Note: Please forgive, but I just realized MailChimp did not send out this post or the one after it. For that reason, I’m going to republish both of them. This one will go out on 8 May and the next one, which is titled “Learning,” will go out on 9 May. After that, we’ll be back on schedule with two final posts to close out the Microsoft Word for Writers series. My apologies for any confusion. Thanks.
The Paragraph Formatting Tool
First, let’s get this Tab and spacebar stuff out of the way right up front: the writer should never use the Tab key to indent the first line of a paragraph. Instead, he should use the Paragraph Formatting tool. And while we’re on the topic, the writer should use the Spacebar key only to insert one space between words and sentences. I know, I know… you were taught to add two spaces at the end of a sentence. I understand. I was there too, but that was with typewriters. If you want to use a typewriter to type your manuscript, feel free to hit the spacebar twice after a sentence. Otherwise, it’s just one space. Modern word processing programs adjust that space.
Figure 18a illustrates the Indents and Spacing for a typical standard manuscript that will be submitted to a publisher.
Notice that you can also use this dialogue to set the default for your future manuscripts.
Figure 18b shows the Line and Page Breaks tab. Notice that all items are unchecked.
Oh, and that Tabs… button on the lower left? If you click that, you’ll see a dialogue box in which you can set the distance between your tabs, etc. However, as I’ve already said you should ignore the Tab button on your keyboard, the best use for this dialogue box is to Clear all tabs. (If there are any tabs in your document, you’ll see a little indicator on the Horizontal Ruler at the top of the page. If the ruler isn’t there, in your menu click View and then check the box next to Ruler.)
Here’s an overall example of Find and Replace used in conjunction with the Font and Paragraph formatting functions. I’m talking about this as an editor, but you can use these functions in the same way as a writer to revise your work.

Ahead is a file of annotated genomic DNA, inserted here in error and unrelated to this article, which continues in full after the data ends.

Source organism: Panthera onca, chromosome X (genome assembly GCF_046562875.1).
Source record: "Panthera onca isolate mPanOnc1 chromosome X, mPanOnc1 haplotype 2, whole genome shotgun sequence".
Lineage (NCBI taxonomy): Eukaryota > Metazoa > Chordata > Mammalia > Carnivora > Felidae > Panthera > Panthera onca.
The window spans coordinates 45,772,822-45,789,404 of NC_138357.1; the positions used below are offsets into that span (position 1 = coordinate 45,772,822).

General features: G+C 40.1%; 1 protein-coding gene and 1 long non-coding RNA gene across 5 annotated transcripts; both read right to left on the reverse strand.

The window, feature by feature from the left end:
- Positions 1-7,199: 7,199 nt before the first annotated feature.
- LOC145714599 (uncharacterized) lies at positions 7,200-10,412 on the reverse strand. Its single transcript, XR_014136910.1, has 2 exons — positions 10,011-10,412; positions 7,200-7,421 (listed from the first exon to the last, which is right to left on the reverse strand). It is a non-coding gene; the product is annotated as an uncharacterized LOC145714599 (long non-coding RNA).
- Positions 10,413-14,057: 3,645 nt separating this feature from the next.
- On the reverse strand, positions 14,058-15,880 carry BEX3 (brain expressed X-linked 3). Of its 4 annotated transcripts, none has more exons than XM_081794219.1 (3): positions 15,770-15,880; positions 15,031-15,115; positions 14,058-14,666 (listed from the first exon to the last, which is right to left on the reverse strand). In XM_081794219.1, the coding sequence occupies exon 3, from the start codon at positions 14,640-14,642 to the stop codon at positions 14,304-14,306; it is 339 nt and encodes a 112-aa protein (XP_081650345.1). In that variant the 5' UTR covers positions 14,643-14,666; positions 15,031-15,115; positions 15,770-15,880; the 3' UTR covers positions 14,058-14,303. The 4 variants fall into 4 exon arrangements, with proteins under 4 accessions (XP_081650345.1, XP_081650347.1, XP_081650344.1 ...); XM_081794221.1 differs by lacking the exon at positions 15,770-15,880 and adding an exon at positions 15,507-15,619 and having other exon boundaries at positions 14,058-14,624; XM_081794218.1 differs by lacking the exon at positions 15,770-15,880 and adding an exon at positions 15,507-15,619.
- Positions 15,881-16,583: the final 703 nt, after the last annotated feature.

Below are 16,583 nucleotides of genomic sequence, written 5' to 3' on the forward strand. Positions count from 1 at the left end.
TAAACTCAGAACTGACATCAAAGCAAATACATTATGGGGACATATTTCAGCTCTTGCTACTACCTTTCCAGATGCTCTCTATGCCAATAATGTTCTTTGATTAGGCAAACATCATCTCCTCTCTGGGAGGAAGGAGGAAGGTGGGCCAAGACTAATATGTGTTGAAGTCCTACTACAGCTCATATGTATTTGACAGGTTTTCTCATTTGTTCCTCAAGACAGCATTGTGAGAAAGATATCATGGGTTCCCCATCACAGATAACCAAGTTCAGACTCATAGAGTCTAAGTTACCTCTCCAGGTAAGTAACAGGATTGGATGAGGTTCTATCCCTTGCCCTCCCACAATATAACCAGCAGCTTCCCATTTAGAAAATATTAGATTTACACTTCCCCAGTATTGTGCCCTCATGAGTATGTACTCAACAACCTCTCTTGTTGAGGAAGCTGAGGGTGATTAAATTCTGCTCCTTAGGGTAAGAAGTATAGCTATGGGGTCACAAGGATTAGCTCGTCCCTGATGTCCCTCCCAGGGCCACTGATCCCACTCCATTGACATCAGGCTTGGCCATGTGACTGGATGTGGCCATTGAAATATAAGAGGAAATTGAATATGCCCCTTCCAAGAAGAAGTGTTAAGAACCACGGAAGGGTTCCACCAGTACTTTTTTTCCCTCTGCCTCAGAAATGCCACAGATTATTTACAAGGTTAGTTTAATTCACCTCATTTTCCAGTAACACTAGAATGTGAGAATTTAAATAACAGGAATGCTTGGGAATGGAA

Say I receive a manuscript in which the main title is 24 point Arial, the chapter heads are 16 point Cambria, and the body text is 12 point Times New Roman. The writer has used the Tab key to indent the first line of each paragraph by ½”.
Fortunately the writer has been considerate and numbered the chapters with digits instead of writing out each number. Here are the steps I follow to prep that manuscript for my edit:
- Open the document and use Save As to save it as FilenameH (so the original file goes untouched). Everything else I do will be on the FilenameH file.
- Hit Ctrl/A to select the entire manuscript, then set the font as Times New Roman 12 point. Then I open the Paragraph Format dialogue, set it to match Figure 18a and click OK. The manuscript is transformed.
- Open Find and Replace. Put Chapter ^#^# (Chapter space any digit any digit) in Find What. Then I click Format > Font and click Not Bold. Then I click Format > Paragraph. Under Special I select First Line by 0.5”. Finally I select Match Case from the checklist below Search Options.
- I put my cursor in Replace With. I don’t enter anything in that area though. Instead I simply click Format > Font and click Bold. Then I click Format > Paragraph. This time under Special I select None. Then I click Replace All. In a flash, all chapter heads from 10 through 99 are moved to the left margin and in bold font attribute.
- I repeat 3 and 4 with Chapter ^# (only one digit this time). When I hit Replace All, chapters 1 through 9 are moved to the left margin and in bold font attribute.
- Ah, but remember those Tabs that I told you earlier not to use? Now I Select All again. In the Find and Replace dialogue, I put my cursor in the Find What area and click Special at the bottom of the dialogue (see Figure 17c in the Find & Replace post). I select Tab Character and a ^t appears in Find What. I put nothing in the Replace With area. (In fact, if there’s anything in the Replace With area, even a space, delete it.) Then I click Replace All. All the tabs are replaced with nothing.
- I also usually use Find What to look for paragraphs that have an extra space at the beginning. I put my cursor in the Find What area, click Special, and select Paragraph Mark. A ^p appears in the Find What area, and I put a space after it (using the space bar). In the Replace With area, I put only a ^p (no space following it) and hit Replace All. Done.
- Most writers still add an extra space after sentences or paragraphs for some reason. Again, Find and Replace to the rescue. I put my cursor in the Find What area and hit the spacebar twice; then I move the cursor to the Replace With area and hit the spacebar once. Replace All and I’m finished.
Once I’ve done these things, I can begin editing the document without it driving me nuts. Or, having done these things to my own writing, I can submit my story to a contest or a publisher without fear of embarrassment. There are many more uses for Find and Replace. Just be careful to look for exactly what you want to find, and remember there’s always the Undo function.
That’s it for now! Next up, Odds & Ends. Until then, happy writing.
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